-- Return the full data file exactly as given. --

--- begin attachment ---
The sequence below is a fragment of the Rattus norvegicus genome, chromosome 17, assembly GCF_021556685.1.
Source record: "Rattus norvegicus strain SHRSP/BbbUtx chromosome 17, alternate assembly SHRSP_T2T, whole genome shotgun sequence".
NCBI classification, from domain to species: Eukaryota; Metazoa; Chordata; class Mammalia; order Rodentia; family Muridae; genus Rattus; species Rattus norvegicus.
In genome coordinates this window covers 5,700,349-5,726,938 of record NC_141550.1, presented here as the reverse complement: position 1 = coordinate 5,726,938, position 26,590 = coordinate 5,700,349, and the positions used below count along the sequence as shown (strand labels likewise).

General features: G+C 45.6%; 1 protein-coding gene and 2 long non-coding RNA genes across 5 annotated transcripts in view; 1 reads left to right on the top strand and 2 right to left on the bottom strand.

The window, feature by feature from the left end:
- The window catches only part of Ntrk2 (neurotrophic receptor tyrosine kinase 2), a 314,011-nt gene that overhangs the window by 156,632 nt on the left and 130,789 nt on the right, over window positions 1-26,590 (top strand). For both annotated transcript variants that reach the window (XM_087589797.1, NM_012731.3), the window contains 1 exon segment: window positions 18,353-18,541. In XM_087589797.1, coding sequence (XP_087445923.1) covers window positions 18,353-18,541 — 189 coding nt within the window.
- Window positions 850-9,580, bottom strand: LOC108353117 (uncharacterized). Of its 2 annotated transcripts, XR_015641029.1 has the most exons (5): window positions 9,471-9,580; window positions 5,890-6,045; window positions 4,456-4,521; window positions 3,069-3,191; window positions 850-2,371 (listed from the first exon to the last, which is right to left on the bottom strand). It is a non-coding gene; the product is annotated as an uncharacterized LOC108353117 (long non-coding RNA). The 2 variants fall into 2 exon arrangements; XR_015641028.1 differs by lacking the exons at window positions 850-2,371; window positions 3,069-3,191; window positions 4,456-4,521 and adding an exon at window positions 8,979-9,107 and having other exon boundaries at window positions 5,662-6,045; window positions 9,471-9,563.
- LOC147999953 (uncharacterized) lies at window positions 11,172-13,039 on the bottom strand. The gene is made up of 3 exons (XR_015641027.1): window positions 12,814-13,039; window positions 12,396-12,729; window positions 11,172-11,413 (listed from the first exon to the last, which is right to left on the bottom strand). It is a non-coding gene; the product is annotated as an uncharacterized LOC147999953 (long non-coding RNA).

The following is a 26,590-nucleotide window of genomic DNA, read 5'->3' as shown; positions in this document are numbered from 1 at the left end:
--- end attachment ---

The sequence below is a fragment of the Rattus norvegicus genome, chromosome 17, assembly GCF_021556685.1.
Source record: "Rattus norvegicus strain SHRSP/BbbUtx chromosome 17, alternate assembly SHRSP_T2T, whole genome shotgun sequence".
NCBI classification, from domain to species: Eukaryota; Metazoa; Chordata; class Mammalia; order Rodentia; family Muridae; genus Rattus; species Rattus norvegicus.
In genome coordinates this window covers 5,700,349-5,726,938 of record NC_141550.1, presented here as the reverse complement: position 1 = coordinate 5,726,938, position 26,590 = coordinate 5,700,349, and the positions used below count along the sequence as shown (strand labels likewise).

General features: G+C 45.6%; 1 protein-coding gene and 2 long non-coding RNA genes across 5 annotated transcripts in view; 1 reads left to right on the top strand and 2 right to left on the bottom strand.

The window, feature by feature from the left end:
- The window catches only part of Ntrk2 (neurotrophic receptor tyrosine kinase 2), a 314,011-nt gene that overhangs the window by 156,632 nt on the left and 130,789 nt on the right, over window positions 1-26,590 (top strand). For both annotated transcript variants that reach the window (XM_087589797.1, NM_012731.3), the window contains 1 exon segment: window positions 18,353-18,541. In XM_087589797.1, coding sequence (XP_087445923.1) covers window positions 18,353-18,541 — 189 coding nt within the window.
- Window positions 850-9,580, bottom strand: LOC108353117 (uncharacterized). Of its 2 annotated transcripts, XR_015641029.1 has the most exons (5): window positions 9,471-9,580; window positions 5,890-6,045; window positions 4,456-4,521; window positions 3,069-3,191; window positions 850-2,371 (listed from the first exon to the last, which is right to left on the bottom strand). It is a non-coding gene; the product is annotated as an uncharacterized LOC108353117 (long non-coding RNA). The 2 variants fall into 2 exon arrangements; XR_015641028.1 differs by lacking the exons at window positions 850-2,371; window positions 3,069-3,191; window positions 4,456-4,521 and adding an exon at window positions 8,979-9,107 and having other exon boundaries at window positions 5,662-6,045; window positions 9,471-9,563.
- LOC147999953 (uncharacterized) lies at window positions 11,172-13,039 on the bottom strand. The gene is made up of 3 exons (XR_015641027.1): window positions 12,814-13,039; window positions 12,396-12,729; window positions 11,172-11,413 (listed from the first exon to the last, which is right to left on the bottom strand). It is a non-coding gene; the product is annotated as an uncharacterized LOC147999953 (long non-coding RNA).

The following is a 26,590-nucleotide window of genomic DNA, read 5'->3' as shown; positions in this document are numbered from 1 at the left end: